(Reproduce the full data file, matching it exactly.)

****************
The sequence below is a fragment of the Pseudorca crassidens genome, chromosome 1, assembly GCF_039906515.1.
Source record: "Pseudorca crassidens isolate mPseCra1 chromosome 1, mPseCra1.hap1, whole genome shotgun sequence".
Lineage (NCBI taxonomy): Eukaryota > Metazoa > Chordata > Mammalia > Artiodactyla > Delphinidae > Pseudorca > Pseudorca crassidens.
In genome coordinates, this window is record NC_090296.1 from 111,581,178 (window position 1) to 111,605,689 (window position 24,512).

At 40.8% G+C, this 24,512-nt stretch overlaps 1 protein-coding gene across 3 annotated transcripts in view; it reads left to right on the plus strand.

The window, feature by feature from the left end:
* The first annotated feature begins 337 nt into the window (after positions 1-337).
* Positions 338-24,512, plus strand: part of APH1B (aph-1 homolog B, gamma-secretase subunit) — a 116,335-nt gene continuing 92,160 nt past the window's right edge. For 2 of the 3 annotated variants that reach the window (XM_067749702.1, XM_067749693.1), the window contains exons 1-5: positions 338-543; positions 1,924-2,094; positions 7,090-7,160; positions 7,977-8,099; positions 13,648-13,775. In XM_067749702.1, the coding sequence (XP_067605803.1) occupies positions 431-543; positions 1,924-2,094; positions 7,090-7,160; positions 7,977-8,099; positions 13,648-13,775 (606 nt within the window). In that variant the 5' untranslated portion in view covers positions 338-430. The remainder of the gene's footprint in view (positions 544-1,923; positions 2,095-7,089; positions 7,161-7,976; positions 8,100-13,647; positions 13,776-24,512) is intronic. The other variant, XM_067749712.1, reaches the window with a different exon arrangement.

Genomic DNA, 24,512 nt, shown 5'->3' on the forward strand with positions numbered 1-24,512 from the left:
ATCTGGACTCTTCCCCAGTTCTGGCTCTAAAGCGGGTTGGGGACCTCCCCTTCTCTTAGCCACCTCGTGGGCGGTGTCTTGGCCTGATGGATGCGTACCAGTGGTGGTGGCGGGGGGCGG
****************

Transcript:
The sequence below is a fragment of the Pseudorca crassidens genome, chromosome 1, assembly GCF_039906515.1.
Source record: "Pseudorca crassidens isolate mPseCra1 chromosome 1, mPseCra1.hap1, whole genome shotgun sequence".
Lineage (NCBI taxonomy): Eukaryota > Metazoa > Chordata > Mammalia > Artiodactyla > Delphinidae > Pseudorca > Pseudorca crassidens.
In genome coordinates, this window is record NC_090296.1 from 111,581,178 (window position 1) to 111,605,689 (window position 24,512).

At 40.8% G+C, this 24,512-nt stretch overlaps 1 protein-coding gene across 3 annotated transcripts in view; it reads left to right on the plus strand.

The window, feature by feature from the left end:
* The first annotated feature begins 337 nt into the window (after positions 1-337).
* Positions 338-24,512, plus strand: part of APH1B (aph-1 homolog B, gamma-secretase subunit) — a 116,335-nt gene continuing 92,160 nt past the window's right edge. For 2 of the 3 annotated variants that reach the window (XM_067749702.1, XM_067749693.1), the window contains exons 1-5: positions 338-543; positions 1,924-2,094; positions 7,090-7,160; positions 7,977-8,099; positions 13,648-13,775. In XM_067749702.1, the coding sequence (XP_067605803.1) occupies positions 431-543; positions 1,924-2,094; positions 7,090-7,160; positions 7,977-8,099; positions 13,648-13,775 (606 nt within the window). In that variant the 5' untranslated portion in view covers positions 338-430. The remainder of the gene's footprint in view (positions 544-1,923; positions 2,095-7,089; positions 7,161-7,976; positions 8,100-13,647; positions 13,776-24,512) is intronic. The other variant, XM_067749712.1, reaches the window with a different exon arrangement.

Genomic DNA, 24,512 nt, shown 5'->3' on the forward strand with positions numbered 1-24,512 from the left:
ATCTGGACTCTTCCCCAGTTCTGGCTCTAAAGCGGGTTGGGGACCTCCCCTTCTCTTAGCCACCTCGTGGGCGGTGTCTTGGCCTGATGGATGCGTACCAGTGGTGGTGGCGGGGGGCGG